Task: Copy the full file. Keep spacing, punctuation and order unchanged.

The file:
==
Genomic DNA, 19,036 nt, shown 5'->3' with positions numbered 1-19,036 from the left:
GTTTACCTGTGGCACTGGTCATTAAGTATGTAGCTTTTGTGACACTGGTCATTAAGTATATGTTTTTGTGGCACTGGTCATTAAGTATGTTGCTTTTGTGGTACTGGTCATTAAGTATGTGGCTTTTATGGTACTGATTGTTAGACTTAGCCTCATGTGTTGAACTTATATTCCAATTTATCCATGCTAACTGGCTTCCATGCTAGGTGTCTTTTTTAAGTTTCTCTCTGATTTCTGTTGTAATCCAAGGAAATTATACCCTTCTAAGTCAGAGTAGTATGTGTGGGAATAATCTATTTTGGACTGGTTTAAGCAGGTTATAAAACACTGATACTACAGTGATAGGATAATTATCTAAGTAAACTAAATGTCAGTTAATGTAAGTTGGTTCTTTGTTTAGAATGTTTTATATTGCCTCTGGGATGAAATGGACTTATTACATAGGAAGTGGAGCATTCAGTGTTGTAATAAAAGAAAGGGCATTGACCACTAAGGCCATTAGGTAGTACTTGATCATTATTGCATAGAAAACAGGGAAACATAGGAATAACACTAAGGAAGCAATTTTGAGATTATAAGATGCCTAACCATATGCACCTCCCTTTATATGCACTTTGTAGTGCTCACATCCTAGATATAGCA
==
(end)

Genomic DNA, 19,036 nt, shown 5'->3' with positions numbered 1-19,036 from the left:
GTTTACCTGTGGCACTGGTCATTAAGTATGTAGCTTTTGTGACACTGGTCATTAAGTATATGTTTTTGTGGCACTGGTCATTAAGTATGTTGCTTTTGTGGTACTGGTCATTAAGTATGTGGCTTTTATGGTACTGATTGTTAGACTTAGCCTCATGTGTTGAACTTATATTCCAATTTATCCATGCTAACTGGCTTCCATGCTAGGTGTCTTTTTTAAGTTTCTCTCTGATTTCTGTTGTAATCCAAGGAAATTATACCCTTCTAAGTCAGAGTAGTATGTGTGGGAATAATCTATTTTGGACTGGTTTAAGCAGGTTATAAAACACTGATACTACAGTGATAGGATAATTATCTAAGTAAACTAAATGTCAGTTAATGTAAGTTGGTTCTTTGTTTAGAATGTTTTATATTGCCTCTGGGATGAAATGGACTTATTACATAGGAAGTGGAGCATTCAGTGTTGTAATAAAAGAAAGGGCATTGACCACTAAGGCCATTAGGTAGTACTTGATCATTATTGCATAGAAAACAGGGAAACATAGGAATAACACTAAGGAAGCAATTTTGAGATTATAAGATGCCTAACCATATGCACCTCCCTTTATATGCACTTTGTAGTGCTCACATCCTAGATATAGCA